It was not too long ago, in the early 60s, that Singapore was filthy, disorderly, with slums and squatters and high homelessness. Mr Lee set up the HDB and started on the ambitious task to house a nation. Through the Home Ownership for the People Scheme”, he encouraged families to own their HDB flats, to have a stake in Singapore and its future.

Key handover50 years on, Singapore has achieved one of the highest home ownership rates in the world. Our endearing HDB towns are a lasting imprint of Mr Lee. Today, a third generation of Singaporeans is embarking on their own homeownership journey. The hugely successful story of home ownership in Singapore mirrors the successful story of Singapore as a nation.

The pervasive greenery around us which transforms Singapore into a City in a Garden is another lasting legacy of Mr Lee. In 1963, he planted the first Mempat Tree at Farrer Circus, kickstarting the annual nation-wide tree planting campaign which continues till this day. Even after he retired from the Cabinet, Mr Lee asked to be updated on the work done by the Garden City Action Committee. And whenever Mr Lee was free, he would visit the Botanic Gardens with the late Mrs Lee, and later to Gardens by the Bay after it was completed in 2012.

Tree planting

Mr Lee clearly took pride in what Singapore has achieved as a clean and green city. To him, greenery is not just sound policy that makes sense, but also a personal passion and lifelong commitment. In 2013, in celebration of our 50 years of greening, we invited Mr Lee to plant a rain tree at Holland Village Park. We were so glad that Mr Lee could join us on that momentous occasion.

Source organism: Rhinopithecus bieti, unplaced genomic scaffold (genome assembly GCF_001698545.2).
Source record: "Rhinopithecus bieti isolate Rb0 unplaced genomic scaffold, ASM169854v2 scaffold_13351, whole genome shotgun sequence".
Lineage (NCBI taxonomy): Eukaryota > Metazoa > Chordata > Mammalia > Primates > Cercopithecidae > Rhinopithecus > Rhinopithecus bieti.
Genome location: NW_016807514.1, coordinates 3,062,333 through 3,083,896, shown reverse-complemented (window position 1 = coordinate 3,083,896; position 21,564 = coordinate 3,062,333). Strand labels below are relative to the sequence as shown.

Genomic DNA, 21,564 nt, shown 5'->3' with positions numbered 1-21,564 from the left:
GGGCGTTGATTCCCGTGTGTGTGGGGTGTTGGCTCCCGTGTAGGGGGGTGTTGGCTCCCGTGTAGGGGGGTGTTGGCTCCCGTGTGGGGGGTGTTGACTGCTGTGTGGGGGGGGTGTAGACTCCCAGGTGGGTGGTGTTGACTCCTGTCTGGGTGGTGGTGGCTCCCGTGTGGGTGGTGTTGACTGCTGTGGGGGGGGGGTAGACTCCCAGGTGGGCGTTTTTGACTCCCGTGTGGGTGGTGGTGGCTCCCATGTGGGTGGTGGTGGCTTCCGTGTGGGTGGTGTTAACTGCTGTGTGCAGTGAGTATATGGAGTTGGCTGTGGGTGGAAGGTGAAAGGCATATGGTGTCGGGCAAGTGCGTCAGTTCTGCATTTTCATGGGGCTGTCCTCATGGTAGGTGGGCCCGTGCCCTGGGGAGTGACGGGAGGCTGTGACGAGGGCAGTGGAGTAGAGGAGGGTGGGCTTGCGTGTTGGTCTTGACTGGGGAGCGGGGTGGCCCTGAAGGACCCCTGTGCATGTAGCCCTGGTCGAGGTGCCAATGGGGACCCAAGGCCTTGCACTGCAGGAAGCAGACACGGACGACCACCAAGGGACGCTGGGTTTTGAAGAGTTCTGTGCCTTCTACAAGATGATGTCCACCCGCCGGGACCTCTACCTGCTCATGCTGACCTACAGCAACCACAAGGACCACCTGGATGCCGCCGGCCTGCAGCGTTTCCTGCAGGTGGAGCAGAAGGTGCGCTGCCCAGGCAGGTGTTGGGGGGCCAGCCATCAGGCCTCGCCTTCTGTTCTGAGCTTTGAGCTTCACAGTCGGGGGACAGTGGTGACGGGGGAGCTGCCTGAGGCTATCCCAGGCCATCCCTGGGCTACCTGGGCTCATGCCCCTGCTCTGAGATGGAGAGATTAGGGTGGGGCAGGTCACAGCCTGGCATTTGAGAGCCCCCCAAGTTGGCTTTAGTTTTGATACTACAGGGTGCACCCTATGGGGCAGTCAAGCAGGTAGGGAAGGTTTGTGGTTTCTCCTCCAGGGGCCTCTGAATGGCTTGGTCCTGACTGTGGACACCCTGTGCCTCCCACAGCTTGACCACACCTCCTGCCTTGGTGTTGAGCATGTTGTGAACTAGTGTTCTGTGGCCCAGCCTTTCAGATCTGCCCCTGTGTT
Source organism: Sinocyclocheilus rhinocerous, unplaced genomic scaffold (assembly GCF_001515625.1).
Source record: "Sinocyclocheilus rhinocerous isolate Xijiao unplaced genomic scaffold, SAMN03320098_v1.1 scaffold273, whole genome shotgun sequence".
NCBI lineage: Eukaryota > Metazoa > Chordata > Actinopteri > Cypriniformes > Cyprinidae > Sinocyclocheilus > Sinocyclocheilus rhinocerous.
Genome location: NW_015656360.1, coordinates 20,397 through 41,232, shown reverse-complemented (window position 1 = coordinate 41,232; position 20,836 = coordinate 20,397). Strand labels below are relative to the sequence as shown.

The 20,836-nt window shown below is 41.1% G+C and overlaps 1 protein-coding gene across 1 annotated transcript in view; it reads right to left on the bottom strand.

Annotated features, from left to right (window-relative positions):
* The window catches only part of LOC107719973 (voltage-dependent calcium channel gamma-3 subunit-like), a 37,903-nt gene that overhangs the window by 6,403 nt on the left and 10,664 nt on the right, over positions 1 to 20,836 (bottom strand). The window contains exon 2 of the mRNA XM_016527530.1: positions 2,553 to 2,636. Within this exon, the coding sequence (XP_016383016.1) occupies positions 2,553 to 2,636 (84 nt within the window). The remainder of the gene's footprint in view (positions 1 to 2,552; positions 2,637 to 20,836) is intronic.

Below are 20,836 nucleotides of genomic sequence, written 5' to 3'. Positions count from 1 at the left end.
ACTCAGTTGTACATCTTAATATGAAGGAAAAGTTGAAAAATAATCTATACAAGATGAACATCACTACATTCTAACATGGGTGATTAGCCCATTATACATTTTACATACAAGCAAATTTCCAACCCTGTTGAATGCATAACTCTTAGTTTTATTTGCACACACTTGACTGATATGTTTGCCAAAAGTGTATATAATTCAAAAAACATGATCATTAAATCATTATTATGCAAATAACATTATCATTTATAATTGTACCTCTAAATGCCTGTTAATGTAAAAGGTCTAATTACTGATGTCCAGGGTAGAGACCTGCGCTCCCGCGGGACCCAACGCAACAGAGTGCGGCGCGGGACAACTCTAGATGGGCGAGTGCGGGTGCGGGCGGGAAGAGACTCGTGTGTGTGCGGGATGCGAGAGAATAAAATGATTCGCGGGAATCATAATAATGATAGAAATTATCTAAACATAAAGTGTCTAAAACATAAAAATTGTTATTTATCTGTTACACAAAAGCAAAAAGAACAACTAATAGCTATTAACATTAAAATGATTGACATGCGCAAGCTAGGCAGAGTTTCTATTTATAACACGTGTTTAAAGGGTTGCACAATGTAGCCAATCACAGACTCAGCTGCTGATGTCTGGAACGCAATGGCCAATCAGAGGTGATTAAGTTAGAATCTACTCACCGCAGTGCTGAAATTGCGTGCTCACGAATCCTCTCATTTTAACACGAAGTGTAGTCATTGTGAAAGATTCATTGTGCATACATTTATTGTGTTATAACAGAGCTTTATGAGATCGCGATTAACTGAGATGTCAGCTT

I know many of you feel a deep sense of loss with Mr Lee’s passing. We all share in this loss. Celebrating 50 years of greening

As we mourn the loss of our Founding PM, let’s reflect on his achievements and be grateful to Mr Lee for starting Singapore on the right footing and building Singapore into what it is today. Mr Lee and his vision put Singapore on the global map of world-class cities. His life and work have touched the lives of generations of Singaporeans. Let us build on his legacy and make Singapore even better for future generations of Singaporeans.

At this time, our prayers and thoughts are with PM Lee and his family. We wish them strength and peace in this time of sorrow.

Please visit the MND Facebook to leave a comment.


Shifting the Balance

February 20, 2015

Four years of hard work, ramping up new home construction, is seeing results. As flats and apartments take 3 or 4 years to build, we are enjoying the harvests of the hard labour.

As supply-demand rebalances, property prices are adjusting. 2014 was the first full year which saw home prices in decline. This was a great relief for home buyers. As the decline was moderate, it was also a relief for home sellers and home owners. A collapse of housing market benefits no one.

As projects’ completion dates vary, we put up a chart last year to track the pipeline supply of new homes for 2014-2017. A total of 200,034 units were projected. With the tapering of HDB’s BTO supply, the new figure stands at 195,788. Home buyers have plenty of choices.

As we move into 2015, we are updating the chart to show the pipeline supply for 2015-2018.

Our current stock is about 1.28m housing units: 960,000 in HDB; 320,000 in private sector.  By early 2018, our stock would have grown to 1.43m housing units, an increase of about 11%.

Our residential market has achieved a better balance between sellers and buyers.

Please visit the MND Facebook to leave a comment.


Promoting Design Diversity

February 11, 2015